Saturday, January 06, 2007

Diversity and Mistrust

I was directed to this article from another blog. I read it and found it fascinating. And in looking at how modern society is evolving, I found it fairly accurate in its conclusions. Trust is something that occurs when two people have shared beliefs. This doesn't necessarily mean religious or political beliefs, but common ground or at least common aspects of the same culture. With the push for the American Salad approach to society over the Melting Pot, we have entire sectors of society that cannot even carry on a conversation with each other. That doesn't make a society and it surely doesn't inspire trust on any level. Is it any wonder that people are so resistant to the erosion of American core shared traits such as language, culture and social issues? Can we really feel assured of our safety when we have people in charge at large corporate and social institutions that seem intent on tearing apart families and neighborhoods in the name of diversity. Let me give you an example. Our first house was a smaller three bedroom in a blue collar suburban neighborhood. People planted trees and bushes, mowed their grass and maintained their homes. That was the wordless contract that neighbors shared. Four years after we bought the house, several neighboring house were bought by an absentee landlord. Repairs weren't made, painting wasn't done, lawns weren' t mowed and roves of unknown people drifted in an out of the houses leading to a series of police incidents. Our street was still pretty nice when we left. We had just painted the house, landscaped the yard and replaced all the indoor flooring and carpeting. It wasn't fancy, but it was a nice house. Five years later, I can't even drive by the house. Our former neighbors told us the nice Mexican American couple that bought the house almost immediately sold it for cash to their relatives, of who eight, four under twelve, live in the home. Cars are parked on the lawn. A porch covering was made of plywood and two by fours. The house is painted a different color on each side and the thirty foot live oak and landscape was pulled out . The carefully tended St. Augustine lawn is dirt. I won't drive by there because it makes me cry, but honestly, this house was a nice house and the lack of shared values destroyed it and is dragging down home values on all the houses around it. Sure, the neighbors can call the city and get them to cite them for flouting the laws, but in the previous situation, neighbors didn't have to do that because we shared the values of keeping our homes in order. Plus, the neighbors are older people who have been threatened by these folks. So what was a bucolic suburban retirement for our former neighbors has become a nightmare. Do they distrust their new neighbors? Of course, after seeing the neglect and the utter disregard for local customs, what do you expect? And that is the crux of the matter. If someone comes into your home and smokes without permission, you ask them to leave. Why then, when people come here and damage our local communities, AND they have no legal right to be here, can we not ask them to leave too?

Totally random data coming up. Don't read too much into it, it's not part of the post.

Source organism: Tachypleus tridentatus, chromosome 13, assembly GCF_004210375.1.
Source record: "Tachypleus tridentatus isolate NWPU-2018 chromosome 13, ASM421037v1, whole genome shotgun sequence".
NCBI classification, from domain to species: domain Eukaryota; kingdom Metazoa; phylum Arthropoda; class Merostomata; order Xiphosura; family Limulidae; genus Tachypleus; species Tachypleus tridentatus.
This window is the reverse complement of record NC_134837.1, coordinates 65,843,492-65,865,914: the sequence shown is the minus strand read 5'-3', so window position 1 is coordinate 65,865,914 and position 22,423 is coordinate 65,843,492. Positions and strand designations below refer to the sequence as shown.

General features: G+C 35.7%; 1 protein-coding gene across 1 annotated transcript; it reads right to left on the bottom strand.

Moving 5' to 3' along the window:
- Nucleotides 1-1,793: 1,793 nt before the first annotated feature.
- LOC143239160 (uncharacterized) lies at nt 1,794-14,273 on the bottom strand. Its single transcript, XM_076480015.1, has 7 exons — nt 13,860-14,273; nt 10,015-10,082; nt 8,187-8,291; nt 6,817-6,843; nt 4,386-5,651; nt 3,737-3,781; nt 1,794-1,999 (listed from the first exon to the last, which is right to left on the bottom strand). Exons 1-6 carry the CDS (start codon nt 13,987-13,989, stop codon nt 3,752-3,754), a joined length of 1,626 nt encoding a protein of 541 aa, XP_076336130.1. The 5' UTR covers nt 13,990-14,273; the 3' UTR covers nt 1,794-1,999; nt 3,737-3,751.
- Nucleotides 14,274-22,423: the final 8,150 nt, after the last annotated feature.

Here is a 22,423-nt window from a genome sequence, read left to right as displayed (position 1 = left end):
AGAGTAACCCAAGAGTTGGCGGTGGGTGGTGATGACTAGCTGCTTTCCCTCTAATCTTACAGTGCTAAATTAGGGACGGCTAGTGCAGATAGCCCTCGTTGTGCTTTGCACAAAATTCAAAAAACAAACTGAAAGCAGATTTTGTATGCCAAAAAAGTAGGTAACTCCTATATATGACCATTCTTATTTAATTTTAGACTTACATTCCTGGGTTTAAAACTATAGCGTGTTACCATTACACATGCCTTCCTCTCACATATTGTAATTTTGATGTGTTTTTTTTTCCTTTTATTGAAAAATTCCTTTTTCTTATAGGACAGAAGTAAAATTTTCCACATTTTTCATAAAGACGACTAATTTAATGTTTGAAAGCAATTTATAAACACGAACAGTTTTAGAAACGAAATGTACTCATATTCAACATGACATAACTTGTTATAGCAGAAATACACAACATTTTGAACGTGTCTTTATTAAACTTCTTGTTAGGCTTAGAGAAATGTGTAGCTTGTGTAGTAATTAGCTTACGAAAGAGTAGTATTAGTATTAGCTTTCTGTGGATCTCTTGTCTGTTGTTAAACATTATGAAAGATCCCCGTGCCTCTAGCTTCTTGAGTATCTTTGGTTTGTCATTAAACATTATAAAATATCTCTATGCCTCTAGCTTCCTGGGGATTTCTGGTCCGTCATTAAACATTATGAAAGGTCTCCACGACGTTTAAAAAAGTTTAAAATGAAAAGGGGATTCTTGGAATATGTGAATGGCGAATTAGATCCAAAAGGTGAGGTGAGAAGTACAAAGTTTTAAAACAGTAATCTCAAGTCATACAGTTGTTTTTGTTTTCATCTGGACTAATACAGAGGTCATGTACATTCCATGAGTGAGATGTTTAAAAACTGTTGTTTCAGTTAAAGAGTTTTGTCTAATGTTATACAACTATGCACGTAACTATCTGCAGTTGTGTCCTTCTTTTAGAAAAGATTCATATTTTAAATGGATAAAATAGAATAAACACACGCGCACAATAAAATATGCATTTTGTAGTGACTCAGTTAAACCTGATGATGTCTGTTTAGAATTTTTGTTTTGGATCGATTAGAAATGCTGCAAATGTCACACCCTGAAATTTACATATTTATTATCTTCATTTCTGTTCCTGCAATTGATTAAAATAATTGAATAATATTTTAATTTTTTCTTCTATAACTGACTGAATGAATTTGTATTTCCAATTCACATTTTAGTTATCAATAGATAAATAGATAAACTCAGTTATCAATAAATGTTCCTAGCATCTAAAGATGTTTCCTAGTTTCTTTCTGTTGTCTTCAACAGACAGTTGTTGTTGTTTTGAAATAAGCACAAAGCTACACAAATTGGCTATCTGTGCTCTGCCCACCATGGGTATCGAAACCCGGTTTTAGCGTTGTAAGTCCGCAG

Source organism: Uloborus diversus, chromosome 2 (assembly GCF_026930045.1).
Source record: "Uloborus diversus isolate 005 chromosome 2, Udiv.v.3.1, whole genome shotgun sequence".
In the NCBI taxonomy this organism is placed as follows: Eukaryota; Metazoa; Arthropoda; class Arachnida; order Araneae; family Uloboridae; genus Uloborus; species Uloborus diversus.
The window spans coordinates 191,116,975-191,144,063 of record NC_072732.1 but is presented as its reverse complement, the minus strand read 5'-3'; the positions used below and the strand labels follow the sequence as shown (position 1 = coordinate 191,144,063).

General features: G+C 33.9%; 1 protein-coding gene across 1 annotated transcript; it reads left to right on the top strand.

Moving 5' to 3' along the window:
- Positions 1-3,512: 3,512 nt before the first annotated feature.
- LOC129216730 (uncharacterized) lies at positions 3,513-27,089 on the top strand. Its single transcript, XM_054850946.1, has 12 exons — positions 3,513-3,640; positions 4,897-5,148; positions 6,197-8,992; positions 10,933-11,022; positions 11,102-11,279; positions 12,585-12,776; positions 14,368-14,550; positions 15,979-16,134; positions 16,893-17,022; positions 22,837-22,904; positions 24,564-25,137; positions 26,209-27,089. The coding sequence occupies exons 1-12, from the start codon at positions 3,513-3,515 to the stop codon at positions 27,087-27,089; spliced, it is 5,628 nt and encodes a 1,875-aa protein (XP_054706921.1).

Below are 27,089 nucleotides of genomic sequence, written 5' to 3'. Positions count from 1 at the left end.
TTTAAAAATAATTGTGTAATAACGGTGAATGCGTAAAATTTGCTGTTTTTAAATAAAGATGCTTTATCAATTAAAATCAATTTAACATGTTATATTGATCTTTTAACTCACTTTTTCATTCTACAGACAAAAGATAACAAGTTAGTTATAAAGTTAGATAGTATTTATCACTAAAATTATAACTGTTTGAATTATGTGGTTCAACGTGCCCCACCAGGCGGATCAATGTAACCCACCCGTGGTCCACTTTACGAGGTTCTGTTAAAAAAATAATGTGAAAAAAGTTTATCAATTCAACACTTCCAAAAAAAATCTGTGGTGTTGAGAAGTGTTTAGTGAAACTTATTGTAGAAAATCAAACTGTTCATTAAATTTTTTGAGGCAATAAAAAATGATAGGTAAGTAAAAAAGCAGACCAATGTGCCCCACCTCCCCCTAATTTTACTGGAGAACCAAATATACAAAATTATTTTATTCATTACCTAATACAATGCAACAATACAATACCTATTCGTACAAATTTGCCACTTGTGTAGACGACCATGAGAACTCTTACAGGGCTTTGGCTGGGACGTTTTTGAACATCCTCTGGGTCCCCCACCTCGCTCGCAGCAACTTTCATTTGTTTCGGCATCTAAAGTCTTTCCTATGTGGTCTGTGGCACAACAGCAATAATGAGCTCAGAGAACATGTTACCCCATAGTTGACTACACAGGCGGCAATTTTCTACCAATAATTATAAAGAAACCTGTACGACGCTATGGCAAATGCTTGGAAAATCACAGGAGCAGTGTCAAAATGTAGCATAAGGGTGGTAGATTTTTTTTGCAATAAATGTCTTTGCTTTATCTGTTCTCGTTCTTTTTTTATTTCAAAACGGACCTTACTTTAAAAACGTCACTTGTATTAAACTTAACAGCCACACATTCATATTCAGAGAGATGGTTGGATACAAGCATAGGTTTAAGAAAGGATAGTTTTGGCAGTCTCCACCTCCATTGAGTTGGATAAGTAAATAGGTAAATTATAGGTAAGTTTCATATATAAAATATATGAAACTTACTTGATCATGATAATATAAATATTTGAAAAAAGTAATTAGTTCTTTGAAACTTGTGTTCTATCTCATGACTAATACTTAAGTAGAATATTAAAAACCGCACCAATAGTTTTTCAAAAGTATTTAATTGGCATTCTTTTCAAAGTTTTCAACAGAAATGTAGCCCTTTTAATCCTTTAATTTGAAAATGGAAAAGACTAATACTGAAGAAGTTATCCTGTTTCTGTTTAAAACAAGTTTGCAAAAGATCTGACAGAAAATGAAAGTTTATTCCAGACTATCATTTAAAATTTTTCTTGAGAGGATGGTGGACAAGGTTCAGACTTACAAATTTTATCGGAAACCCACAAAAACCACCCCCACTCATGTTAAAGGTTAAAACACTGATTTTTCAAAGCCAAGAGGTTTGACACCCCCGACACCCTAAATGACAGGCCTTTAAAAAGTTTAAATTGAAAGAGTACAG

1 comment:

Anonymous said...

You might want to reconsiderthe brightly colored fonts on the dark background. The lack of contract makes them difficult to read.